Appellate decision: Votes on Bring Chicago Home referendum will count

Appellate decision: Votes on Bring Chicago Home referendum will count

Votes on Chicago’s March 19 referendum will count, according to an Illinois Appellate Court ruling. Now voters must weigh the merits of the real estate transfer tax hike.

An Illinois appellate court ruled that votes on Chicago’s March 19 referendum will count, overturning a lower court’s decision.

The court ruled a previous decision by Cook County Judge Katheen Burke was invalid because she didn’t have jurisdiction. Burke said the question was unconstitutional and invalid, but appellate justices said she was wrong to rule on a referendum that was a step in the legislative process.

The ruling didn’t weigh in on the merits of the referendum, only the validity of its place on the ballot.

“Nothing in this decision is intended to suggest that we have any opinion one way or the other on the merits of the referendum at issue. That is a question wisely entrusted not to judges but to the people of the city of Chicago,” the justices wrote.

Voters have until March 19 to decide whether the hike in the real estate transfer tax, intended to raise $100 million, will actually help the homeless. Nothing in the referendum guarantees the money will go to those efforts and Johnson has failed to outline how he will use the money.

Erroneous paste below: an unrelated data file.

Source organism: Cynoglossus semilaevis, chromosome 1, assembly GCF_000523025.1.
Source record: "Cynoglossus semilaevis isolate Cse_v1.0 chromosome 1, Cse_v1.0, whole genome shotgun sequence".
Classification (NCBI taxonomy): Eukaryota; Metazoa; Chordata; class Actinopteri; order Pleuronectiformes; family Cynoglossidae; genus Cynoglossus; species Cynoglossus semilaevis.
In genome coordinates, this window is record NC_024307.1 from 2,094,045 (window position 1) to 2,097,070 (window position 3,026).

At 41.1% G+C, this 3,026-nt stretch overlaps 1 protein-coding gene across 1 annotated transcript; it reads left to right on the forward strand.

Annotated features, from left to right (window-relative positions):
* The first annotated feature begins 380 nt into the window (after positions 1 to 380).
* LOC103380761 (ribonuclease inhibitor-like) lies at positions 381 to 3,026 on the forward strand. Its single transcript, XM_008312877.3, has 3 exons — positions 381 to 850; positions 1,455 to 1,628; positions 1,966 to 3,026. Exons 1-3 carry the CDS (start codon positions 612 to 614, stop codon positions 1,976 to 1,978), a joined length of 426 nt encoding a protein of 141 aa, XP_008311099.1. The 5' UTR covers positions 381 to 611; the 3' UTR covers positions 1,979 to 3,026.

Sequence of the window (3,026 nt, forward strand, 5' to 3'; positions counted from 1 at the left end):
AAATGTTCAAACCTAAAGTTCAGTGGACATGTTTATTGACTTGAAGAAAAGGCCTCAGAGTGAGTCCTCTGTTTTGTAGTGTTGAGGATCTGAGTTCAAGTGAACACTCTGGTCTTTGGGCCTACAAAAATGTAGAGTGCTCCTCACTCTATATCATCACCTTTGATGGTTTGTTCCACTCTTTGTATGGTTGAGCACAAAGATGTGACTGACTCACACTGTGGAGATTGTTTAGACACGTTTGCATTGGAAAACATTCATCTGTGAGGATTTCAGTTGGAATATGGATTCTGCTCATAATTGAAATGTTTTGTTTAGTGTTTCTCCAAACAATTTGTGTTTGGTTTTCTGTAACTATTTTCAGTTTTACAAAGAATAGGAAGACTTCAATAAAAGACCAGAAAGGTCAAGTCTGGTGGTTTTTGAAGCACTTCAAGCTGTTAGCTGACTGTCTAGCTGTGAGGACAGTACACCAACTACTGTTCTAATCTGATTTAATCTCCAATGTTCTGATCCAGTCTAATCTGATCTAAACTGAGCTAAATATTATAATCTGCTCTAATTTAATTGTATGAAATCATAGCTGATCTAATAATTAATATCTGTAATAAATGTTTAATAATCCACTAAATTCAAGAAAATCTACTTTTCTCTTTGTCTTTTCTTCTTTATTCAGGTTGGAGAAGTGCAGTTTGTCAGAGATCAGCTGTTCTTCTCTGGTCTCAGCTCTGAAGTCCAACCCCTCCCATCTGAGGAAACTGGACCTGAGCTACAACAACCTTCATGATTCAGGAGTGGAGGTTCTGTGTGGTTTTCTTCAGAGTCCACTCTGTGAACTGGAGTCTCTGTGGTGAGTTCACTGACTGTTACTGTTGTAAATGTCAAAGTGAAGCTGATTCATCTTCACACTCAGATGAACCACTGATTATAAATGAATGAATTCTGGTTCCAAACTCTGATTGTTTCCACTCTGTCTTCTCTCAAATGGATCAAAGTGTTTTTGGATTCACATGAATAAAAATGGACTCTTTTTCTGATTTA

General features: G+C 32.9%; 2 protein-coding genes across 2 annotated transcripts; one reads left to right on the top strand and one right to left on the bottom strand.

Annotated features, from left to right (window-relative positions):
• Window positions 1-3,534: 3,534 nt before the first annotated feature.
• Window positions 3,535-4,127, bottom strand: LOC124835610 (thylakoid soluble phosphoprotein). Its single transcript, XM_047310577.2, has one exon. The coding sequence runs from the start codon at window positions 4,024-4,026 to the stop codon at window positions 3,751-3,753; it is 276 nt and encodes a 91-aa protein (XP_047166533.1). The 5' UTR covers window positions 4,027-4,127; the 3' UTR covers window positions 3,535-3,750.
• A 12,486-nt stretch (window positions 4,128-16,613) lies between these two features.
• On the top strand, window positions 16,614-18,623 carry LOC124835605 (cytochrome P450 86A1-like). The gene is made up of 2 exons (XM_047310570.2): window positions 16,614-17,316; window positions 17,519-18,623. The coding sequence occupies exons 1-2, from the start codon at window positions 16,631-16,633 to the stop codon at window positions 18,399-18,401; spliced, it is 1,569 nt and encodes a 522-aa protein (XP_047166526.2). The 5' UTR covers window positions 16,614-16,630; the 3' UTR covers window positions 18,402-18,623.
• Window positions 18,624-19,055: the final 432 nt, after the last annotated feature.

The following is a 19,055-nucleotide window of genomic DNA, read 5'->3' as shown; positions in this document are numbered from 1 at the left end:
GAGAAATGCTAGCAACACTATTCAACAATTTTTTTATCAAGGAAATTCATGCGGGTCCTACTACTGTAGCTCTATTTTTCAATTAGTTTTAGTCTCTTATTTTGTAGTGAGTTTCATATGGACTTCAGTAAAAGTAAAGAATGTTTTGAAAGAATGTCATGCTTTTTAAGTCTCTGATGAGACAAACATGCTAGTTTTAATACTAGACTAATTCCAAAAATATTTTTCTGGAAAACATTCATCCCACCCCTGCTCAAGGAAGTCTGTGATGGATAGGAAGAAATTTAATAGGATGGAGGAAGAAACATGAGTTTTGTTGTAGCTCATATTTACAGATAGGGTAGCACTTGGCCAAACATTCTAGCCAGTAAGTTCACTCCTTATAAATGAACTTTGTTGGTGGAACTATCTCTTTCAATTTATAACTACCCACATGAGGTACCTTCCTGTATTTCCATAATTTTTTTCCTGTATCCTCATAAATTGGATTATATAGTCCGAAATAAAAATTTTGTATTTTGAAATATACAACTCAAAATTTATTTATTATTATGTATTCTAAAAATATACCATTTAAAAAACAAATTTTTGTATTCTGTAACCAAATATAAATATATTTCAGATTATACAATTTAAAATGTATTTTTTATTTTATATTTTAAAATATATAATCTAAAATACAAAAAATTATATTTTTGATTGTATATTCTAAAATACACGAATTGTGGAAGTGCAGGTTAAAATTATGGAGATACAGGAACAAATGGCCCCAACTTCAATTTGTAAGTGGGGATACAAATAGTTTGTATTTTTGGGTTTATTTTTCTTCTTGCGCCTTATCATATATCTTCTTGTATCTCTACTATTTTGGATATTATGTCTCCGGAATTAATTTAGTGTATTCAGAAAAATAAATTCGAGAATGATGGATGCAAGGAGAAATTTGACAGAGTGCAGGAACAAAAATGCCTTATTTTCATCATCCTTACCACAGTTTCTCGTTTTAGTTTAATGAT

“While the ballot initiative claims it would help the homeless, the fact is that the City of Chicago lays out no plan to do so – and already has tens of millions set aside for programs to address homelessness that it isn’t using,” said Mailee Smith, senior director of labor policy and staff attorney at Illinois Policy. “Ultimately, this ballot initiative represents bad policy and a danger to Chicago’s already fraught economy.”

Most of the taxes will hit commercial properties, which sell 9 times more often than residences above the $1 million threshold targeted by the tax hike. There are 5,142 commercial properties in the city which would be vulnerable to the hike if sold, thwarting new business starts that could offer jobs to truly get homeless Chicagoans off the streets.

Early voting in Chicago is underway for the March 19 primary. Click here to check your voter registration information.

Paid for by Vote No on Chicago Real Estate Tax

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